Inicio Noticias A Human Health Perspect ive on climate change

A Human Health Perspect ive on climate change

por SESA
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Sumario del texto publicado por Environmental Health Perspectives y el National Institute of Environmental Health Sciences:

Climate change endangers human health, affecting all sectors of society, both domestically and globally. The environmental consequences of climate change, both those already observed and those that are anticipated, such as sea-level rise, changes in precipitation resulting in flooding and drought, heat waves, more intense hurricanes and storms, and degraded air quality, will affect human health both directly and indirectly. Addressing the effects of climate change on human health is especially challenging because both the surrounding environment and the decisions that people make influence health. For example, increases in the frequency and severity of regional heat waves—likely outcomes of climate change—have the potential to harm a lot of people. Certain adverse health effects can probably be avoided if decisions made prior to the heat waves result in such things as identification of vulnerable populations such as children and the elderly and ensured access to preventive measures such as air conditioning. This is a simplified illustration; in real-life situations a host of other factors also come into play in determining vulnerability including biological susceptibility, socioeconomic status, cultural competence, and the built environment. In a world of myriad “what if” scenarios surrounding climate change, it becomes very complicated to create wise health policies for the future because of the uncertainty of predicting environmental change and human decisions. The need for sound science on which to base such policies becomes more critical than ever.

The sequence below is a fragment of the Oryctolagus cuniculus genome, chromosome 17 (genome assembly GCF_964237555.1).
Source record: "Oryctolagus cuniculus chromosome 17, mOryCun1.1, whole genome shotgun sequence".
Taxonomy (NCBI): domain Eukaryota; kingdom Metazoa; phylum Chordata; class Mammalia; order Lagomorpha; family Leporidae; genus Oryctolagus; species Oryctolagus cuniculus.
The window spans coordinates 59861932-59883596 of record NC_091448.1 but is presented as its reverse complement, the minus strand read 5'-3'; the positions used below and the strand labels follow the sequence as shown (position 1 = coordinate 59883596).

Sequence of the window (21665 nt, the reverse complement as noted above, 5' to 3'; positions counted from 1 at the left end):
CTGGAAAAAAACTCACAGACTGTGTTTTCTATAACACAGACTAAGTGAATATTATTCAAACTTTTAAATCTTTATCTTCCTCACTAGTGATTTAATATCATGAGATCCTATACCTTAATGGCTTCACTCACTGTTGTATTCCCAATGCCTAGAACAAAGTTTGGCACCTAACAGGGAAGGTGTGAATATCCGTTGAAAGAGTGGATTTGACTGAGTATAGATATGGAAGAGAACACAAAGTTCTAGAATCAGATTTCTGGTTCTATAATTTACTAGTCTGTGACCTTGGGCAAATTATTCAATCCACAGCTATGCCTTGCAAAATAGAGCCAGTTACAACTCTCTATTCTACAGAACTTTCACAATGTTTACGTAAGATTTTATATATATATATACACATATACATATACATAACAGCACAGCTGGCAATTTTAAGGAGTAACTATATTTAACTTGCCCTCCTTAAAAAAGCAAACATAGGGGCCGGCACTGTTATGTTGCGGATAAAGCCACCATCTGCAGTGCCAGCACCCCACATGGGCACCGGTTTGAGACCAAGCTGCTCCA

Recognizing the complexity of this issue, an ad hoc Interagency Working Group on Climate Change and Health (IWGCCH)2 assembled to develop a white paper on relevant federal research and science needs, including research on mitigation and adaptation strategies. Examples of mitigation and adaptation research needs are identified, but a comprehensive discussion of these issues is not included. These research and science needs broadly include basic and applied science, technological innovations and capacities, public health infrastructure, and communication and education. Consideration is also given to the potential structure of a federal climate change and health research agenda and the use of scientific research results for applications and decision making. The purpose of this paper is to identify research critical for understanding the impact of climate change on human health so that we can both mitigate and adapt to the environmental effects of climate change in the healthiest and most efficient ways. Although the group recognizes the global nature of climate change’s impacts on human health, the primary focus of this paper is on the situation in the United States.

This report is organized around 11 broad human health categories likely to be affected by climate change.3 Categories are arranged in alphabetical order, and no prioritization—for instance as to likelihood of occurrence, severity of effects, or depth of current knowledge—is implied. Each category is broken into sections that introduce the topic, explain its relationship to climate change, and identify the basic and applied research needs of that category, as well as crosscutting issues where relevant. Most investigations of climate change and health have relied on environmental and ecological effects to extrapolate potential human health impacts; the IWGCCH deliberately chose to emphasize the need for research on human health outcomes over environmental impacts for this reason: this approach highlights direct links between climate change and federal research priorities that are often disease- or outcome-specific, and a focus on human health outcomes enables a holistic approach to exploring climate change-related health impacts. We recognize that the health consequences identified in this document are not exhaustive, and that because so many climate change effects are prospective, some of the research needs enumerated may be speculative. As more information becomes available, new research needs may be identified and others rejected, but it is our intent that this report may serve as a baseline discussion from which agencies can proceed.

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